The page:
The Venus Trail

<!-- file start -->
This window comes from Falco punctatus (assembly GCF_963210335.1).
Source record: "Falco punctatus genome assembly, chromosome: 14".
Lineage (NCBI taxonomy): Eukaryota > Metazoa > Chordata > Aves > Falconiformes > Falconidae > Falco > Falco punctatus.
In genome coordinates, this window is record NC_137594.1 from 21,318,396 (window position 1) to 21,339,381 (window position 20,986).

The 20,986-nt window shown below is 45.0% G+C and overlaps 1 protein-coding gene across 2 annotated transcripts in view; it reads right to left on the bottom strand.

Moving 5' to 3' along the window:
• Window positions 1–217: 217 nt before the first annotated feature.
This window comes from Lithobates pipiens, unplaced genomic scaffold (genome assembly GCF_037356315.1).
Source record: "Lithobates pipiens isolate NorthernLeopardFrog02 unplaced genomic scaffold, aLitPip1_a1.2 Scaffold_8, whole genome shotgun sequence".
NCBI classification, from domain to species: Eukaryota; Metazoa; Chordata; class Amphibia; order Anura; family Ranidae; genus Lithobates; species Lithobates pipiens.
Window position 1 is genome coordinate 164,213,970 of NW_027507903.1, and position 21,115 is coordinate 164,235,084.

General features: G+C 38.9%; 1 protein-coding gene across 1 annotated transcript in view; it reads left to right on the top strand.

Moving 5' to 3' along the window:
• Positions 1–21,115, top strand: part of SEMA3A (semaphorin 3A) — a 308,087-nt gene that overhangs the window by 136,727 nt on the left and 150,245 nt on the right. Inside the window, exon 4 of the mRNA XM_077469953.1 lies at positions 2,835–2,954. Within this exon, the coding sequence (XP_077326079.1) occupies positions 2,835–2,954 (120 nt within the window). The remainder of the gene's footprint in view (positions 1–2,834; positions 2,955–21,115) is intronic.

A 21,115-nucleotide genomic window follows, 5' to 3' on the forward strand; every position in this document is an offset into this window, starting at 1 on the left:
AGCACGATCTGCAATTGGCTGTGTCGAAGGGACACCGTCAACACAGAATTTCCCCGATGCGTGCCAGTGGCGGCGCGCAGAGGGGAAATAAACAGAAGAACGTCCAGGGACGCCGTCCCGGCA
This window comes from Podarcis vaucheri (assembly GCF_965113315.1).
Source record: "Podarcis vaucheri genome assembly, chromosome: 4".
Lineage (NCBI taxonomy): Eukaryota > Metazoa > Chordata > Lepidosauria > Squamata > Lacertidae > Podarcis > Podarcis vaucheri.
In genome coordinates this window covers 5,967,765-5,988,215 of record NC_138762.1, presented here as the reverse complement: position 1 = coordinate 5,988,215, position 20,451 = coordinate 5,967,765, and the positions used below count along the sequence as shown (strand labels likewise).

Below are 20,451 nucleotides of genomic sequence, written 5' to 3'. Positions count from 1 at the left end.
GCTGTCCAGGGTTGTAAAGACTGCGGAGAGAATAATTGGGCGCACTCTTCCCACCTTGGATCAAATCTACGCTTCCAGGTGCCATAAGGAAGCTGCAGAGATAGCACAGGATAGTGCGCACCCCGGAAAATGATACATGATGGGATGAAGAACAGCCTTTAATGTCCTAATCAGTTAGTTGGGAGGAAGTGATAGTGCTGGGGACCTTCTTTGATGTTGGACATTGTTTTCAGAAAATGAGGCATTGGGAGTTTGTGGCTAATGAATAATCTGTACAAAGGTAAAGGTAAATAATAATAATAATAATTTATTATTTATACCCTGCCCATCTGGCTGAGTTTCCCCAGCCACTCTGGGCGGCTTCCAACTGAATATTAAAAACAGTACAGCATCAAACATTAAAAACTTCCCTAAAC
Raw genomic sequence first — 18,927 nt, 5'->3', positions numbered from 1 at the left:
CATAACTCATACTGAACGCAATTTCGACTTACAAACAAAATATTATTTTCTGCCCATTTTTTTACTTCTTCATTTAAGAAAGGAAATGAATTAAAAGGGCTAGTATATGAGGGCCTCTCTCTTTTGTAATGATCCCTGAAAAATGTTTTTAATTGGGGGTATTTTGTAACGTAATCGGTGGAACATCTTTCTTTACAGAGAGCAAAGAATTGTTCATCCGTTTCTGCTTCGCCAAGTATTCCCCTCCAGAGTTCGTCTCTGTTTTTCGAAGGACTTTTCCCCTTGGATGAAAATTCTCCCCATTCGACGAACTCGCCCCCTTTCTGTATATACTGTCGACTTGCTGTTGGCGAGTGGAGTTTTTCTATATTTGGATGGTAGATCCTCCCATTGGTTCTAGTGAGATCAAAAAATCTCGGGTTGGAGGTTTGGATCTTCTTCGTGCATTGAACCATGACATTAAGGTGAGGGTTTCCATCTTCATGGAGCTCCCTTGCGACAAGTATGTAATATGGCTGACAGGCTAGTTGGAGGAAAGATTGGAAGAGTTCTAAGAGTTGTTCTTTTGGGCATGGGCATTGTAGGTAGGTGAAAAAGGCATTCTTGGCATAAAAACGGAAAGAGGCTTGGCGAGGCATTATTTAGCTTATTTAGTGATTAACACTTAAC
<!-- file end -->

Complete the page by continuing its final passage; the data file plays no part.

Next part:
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With The Venus Trail -- indisputably 3Ds' best album -- all the insanity, silliness, and in-your-face guitar blasts from the band's previous releases all came together, even more powerfully than before, resulting in an album that managed to equal the Pixies rather than simply following them along. The reason for this sudden leap to greater heights is a bit hard to pin down. There's nothing specifically different or new to mention, yet somehow everything has a new vibrancy, even urgency. Even gentler songs like "Cash None" and "The Young and the Restless" have just a little more edge and feel to them (the former, in particular, has some lovely Xpressway-style guitar work, while the latter has a series of compelling, unwanky solos). As before, one of the band's strongest songs helps to begin things: in this case, the punningly titled "Hey Seuss," where Roughan's whining keyboard fills flesh out another fine combination of arty aggro rock. Roughan continues to take some fine lead vocal turns on songs like "The Golden Grove" and, especially, the wonderful "Beautiful Things," which features a great wistful chorus and neat mandolin strumming from Mitchell; Roughan's bass work, while always quite fine, has a deeper punch to it throughout the record. Though "Man on the Verge of a Nervous Breakdown" may have one of the more obvious titles out there, it fits the band's off-center music to a T, while the song itself is another standout, with a powerful, rhythmic chug playing over an unintelligible vocal sample. Trail is a keeper, from start to finish.

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